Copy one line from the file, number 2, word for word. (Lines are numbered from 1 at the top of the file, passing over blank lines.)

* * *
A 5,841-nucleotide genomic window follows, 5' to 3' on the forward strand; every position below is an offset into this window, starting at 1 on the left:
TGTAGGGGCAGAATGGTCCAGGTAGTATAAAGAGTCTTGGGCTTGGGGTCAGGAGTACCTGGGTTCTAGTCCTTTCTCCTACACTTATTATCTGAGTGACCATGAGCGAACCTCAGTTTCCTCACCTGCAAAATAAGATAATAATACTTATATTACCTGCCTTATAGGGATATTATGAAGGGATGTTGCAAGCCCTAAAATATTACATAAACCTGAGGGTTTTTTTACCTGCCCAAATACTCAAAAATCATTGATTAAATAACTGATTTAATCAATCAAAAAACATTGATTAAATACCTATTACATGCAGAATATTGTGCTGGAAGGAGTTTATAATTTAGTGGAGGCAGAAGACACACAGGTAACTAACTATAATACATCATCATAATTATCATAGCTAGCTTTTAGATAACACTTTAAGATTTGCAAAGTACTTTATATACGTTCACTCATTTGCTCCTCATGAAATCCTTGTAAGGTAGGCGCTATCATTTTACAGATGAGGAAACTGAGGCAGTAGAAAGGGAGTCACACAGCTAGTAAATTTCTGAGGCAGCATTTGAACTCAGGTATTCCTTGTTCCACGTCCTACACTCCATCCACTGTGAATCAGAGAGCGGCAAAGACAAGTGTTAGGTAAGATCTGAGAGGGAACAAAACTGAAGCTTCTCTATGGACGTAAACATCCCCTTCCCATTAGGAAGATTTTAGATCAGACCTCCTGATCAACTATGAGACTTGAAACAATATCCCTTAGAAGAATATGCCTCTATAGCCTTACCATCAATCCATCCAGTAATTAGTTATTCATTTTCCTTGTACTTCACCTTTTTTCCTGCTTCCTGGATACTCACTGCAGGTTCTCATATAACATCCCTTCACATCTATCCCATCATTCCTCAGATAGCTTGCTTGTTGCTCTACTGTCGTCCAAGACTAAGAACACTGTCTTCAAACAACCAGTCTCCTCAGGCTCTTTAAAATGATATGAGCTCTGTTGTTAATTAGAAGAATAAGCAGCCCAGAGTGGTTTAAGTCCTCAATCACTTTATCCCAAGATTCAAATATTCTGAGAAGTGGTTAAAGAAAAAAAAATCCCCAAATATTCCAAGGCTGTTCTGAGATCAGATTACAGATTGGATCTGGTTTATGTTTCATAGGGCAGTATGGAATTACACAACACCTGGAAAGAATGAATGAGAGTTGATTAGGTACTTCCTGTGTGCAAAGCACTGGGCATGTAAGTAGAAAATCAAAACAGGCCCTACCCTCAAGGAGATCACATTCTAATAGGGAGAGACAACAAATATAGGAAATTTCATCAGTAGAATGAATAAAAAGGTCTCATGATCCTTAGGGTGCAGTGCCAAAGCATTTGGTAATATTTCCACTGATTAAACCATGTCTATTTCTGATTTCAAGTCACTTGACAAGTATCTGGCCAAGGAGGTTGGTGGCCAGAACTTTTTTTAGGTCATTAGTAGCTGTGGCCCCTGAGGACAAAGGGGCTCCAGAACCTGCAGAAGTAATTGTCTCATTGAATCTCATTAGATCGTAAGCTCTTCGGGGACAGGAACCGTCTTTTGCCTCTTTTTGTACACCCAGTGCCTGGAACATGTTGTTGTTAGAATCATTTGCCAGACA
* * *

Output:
TGTAGGGGCAGAATGGTCCAGGTAGTATAAAGAGTCTTGGGCTTGGGGTCAGGAGTACCTGGGTTCTAGTCCTTTCTCCTACACTTATTATCTGAGTGACCATGAGCGAACCTCAGTTTCCTCACCTGCAAAATAAGATAATAATACTTATATTACCTGCCTTATAGGGATATTATGAAGGGATGTTGCAAGCCCTAAAATATTACATAAACCTGAGGGTTTTTTTACCTGCCCAAATACTCAAAAATCATTGATTAAATAACTGATTTAATCAATCAAAAAACATTGATTAAATACCTATTACATGCAGAATATTGTGCTGGAAGGAGTTTATAATTTAGTGGAGGCAGAAGACACACAGGTAACTAACTATAATACATCATCATAATTATCATAGCTAGCTTTTAGATAACACTTTAAGATTTGCAAAGTACTTTATATACGTTCACTCATTTGCTCCTCATGAAATCCTTGTAAGGTAGGCGCTATCATTTTACAGATGAGGAAACTGAGGCAGTAGAAAGGGAGTCACACAGCTAGTAAATTTCTGAGGCAGCATTTGAACTCAGGTATTCCTTGTTCCACGTCCTACACTCCATCCACTGTGAATCAGAGAGCGGCAAAGACAAGTGTTAGGTAAGATCTGAGAGGGAACAAAACTGAAGCTTCTCTATGGACGTAAACATCCCCTTCCCATTAGGAAGATTTTAGATCAGACCTCCTGATCAACTATGAGACTTGAAACAATATCCCTTAGAAGAATATGCCTCTATAGCCTTACCATCAATCCATCCAGTAATTAGTTATTCATTTTCCTTGTACTTCACCTTTTTTCCTGCTTCCTGGATACTCACTGCAGGTTCTCATATAACATCCCTTCACATCTATCCCATCATTCCTCAGATAGCTTGCTTGTTGCTCTACTGTCGTCCAAGACTAAGAACACTGTCTTCAAACAACCAGTCTCCTCAGGCTCTTTAAAATGATATGAGCTCTGTTGTTAATTAGAAGAATAAGCAGCCCAGAGTGGTTTAAGTCCTCAATCACTTTATCCCAAGATTCAAATATTCTGAGAAGTGGTTAAAGAAAAAAAAATCCCCAAATATTCCAAGGCTGTTCTGAGATCAGATTACAGATTGGATCTGGTTTATGTTTCATAGGGCAGTATGGAATTACACAACACCTGGAAAGAATGAATGAGAGTTGATTAGGTACTTCCTGTGTGCAAAGCACTGGGCATGTAAGTAGAAAATCAAAACAGGCCCTACCCTCAAGGAGATCACATTCTAATAGGGAGAGACAACAAATATAGGAAATTTCATCAGTAGAATGAATAAAAAGGTCTCATGATCCTTAGGGTGCAGTGCCAAAGCATTTGGTAATATTTCCACTGATTAAACCATGTCTATTTCTGATTTCAAGTCACTTGACAAGTATCTGGCCAAGGAGGTTGGTGGCCAGAACTTTTTTTAGGTCATTAGTAGCTGTGGCCCCTGAGGACAAAGGGGCTCCAGAACCTGCAGAAGTAATTGTCTCATTGAATCTCATTAGATCGTAAGCTCTTCGGGGACAGGAACCGTCTTTTGCCTCTTTTTGTACACCCAGTGCCTGGAACATGTTGTTGTTAGAATCATTTGCCAGACA